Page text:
What’s causing the increase in U.S. and Mexico university alliances?

Tim Goral's picture

Partnerships between universities in the United States and Mexico are on the rise, and bode well for economic growth and enhanced cultural ties. This phenomenon involves more than simple exchanges or language programs, and includes cooperation for graduate degrees in a range of disciplines.

“There are different types of programs,” says Dr. David Pijawka, an urban planner at Arizona State University (ASU) in Tempe, AZ. “Many are supported by foundations in Mexico that think it is really important to send graduate students to American universities.”

Pijawka was active in a three-year program in which ASU and the Instituto Tecnológico de Sonora (ITSON) partnered to support Mexican graduate students in their thesis and dissertation work. The model, which was built around research agendas within specific disciplines, helped formed the basis for other programs.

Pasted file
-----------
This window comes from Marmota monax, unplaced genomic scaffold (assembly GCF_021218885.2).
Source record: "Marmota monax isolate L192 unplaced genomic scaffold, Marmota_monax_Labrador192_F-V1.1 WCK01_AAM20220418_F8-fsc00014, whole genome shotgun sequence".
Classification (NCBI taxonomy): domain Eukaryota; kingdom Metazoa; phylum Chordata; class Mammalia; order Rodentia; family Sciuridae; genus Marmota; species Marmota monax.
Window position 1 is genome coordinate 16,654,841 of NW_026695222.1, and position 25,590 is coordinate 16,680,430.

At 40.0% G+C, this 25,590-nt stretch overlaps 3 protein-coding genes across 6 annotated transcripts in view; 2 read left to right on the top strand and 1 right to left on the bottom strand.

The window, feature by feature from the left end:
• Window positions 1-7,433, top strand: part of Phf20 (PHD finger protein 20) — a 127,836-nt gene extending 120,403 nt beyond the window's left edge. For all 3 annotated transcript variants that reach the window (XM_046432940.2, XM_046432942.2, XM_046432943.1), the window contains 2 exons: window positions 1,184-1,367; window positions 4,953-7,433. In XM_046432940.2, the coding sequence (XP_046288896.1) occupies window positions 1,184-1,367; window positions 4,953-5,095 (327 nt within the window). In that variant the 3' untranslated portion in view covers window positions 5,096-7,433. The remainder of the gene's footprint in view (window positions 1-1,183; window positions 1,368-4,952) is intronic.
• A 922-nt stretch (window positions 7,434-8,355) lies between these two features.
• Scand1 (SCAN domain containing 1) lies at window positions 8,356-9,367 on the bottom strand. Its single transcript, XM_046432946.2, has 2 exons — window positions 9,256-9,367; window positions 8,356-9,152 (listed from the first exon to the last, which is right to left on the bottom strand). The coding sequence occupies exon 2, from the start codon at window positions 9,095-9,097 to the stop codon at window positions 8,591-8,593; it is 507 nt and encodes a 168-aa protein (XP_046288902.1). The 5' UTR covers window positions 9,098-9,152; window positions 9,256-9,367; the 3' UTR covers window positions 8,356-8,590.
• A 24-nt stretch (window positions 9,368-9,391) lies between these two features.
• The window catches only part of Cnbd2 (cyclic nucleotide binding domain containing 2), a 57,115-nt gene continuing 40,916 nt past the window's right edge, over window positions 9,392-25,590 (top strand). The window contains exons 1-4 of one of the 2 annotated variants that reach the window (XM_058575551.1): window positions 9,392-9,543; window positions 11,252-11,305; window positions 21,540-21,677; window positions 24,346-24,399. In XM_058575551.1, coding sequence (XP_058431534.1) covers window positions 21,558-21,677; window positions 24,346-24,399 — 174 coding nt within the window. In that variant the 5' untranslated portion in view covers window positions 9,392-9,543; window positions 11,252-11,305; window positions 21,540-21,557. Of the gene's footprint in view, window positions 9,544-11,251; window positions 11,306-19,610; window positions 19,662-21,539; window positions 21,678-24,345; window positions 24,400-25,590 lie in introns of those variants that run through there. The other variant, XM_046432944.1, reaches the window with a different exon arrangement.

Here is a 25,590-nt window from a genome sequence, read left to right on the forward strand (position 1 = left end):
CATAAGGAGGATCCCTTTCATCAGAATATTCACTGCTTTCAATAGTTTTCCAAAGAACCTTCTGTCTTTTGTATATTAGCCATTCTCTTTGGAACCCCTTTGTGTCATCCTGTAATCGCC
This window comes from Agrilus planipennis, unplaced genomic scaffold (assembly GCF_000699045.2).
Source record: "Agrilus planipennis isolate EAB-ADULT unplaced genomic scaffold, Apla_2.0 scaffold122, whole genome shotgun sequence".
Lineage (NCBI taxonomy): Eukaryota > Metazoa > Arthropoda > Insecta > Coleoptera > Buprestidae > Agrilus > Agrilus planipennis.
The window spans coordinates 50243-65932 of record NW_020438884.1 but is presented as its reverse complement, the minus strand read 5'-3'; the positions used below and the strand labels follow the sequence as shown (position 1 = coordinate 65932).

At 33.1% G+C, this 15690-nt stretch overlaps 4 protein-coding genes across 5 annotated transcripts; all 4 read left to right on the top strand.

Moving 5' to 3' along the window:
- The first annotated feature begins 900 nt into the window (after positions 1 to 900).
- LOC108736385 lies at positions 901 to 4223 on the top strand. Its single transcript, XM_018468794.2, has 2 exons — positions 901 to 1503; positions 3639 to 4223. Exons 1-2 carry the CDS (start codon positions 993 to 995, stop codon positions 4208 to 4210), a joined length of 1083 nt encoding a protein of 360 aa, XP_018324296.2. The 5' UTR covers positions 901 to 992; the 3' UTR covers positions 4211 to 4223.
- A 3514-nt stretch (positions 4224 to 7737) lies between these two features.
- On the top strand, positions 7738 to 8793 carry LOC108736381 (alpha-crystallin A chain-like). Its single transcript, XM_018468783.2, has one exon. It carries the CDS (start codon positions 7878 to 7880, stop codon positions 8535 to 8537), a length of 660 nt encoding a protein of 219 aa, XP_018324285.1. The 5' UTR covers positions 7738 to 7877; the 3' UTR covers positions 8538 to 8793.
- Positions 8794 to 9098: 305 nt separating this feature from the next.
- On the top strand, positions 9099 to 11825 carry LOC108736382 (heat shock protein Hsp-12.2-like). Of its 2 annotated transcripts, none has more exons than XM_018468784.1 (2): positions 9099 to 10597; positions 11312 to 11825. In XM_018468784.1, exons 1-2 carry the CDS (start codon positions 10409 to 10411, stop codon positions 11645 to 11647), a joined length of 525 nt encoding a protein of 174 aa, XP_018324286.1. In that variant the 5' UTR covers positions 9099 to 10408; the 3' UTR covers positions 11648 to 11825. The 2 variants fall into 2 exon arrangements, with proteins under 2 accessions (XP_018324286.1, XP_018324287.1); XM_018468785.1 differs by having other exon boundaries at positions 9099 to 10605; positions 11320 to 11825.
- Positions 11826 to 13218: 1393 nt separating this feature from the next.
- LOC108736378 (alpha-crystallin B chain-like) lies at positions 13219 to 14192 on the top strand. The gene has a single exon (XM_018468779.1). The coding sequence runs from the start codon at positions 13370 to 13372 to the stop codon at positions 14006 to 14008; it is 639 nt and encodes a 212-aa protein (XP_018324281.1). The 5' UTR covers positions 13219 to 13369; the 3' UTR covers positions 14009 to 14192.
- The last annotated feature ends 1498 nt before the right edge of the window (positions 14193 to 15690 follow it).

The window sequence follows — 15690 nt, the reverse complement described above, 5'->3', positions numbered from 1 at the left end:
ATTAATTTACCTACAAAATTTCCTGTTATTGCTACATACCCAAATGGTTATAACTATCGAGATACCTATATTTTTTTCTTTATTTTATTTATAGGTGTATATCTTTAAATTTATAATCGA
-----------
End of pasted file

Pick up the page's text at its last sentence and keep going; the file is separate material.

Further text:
“The Mexican funders send people who are well-known in their subject areas,” says Pijawka. “Most return to Mexico and become professors. They also develop long-term partnerships with American universities that last well beyond their return to Mexico.”

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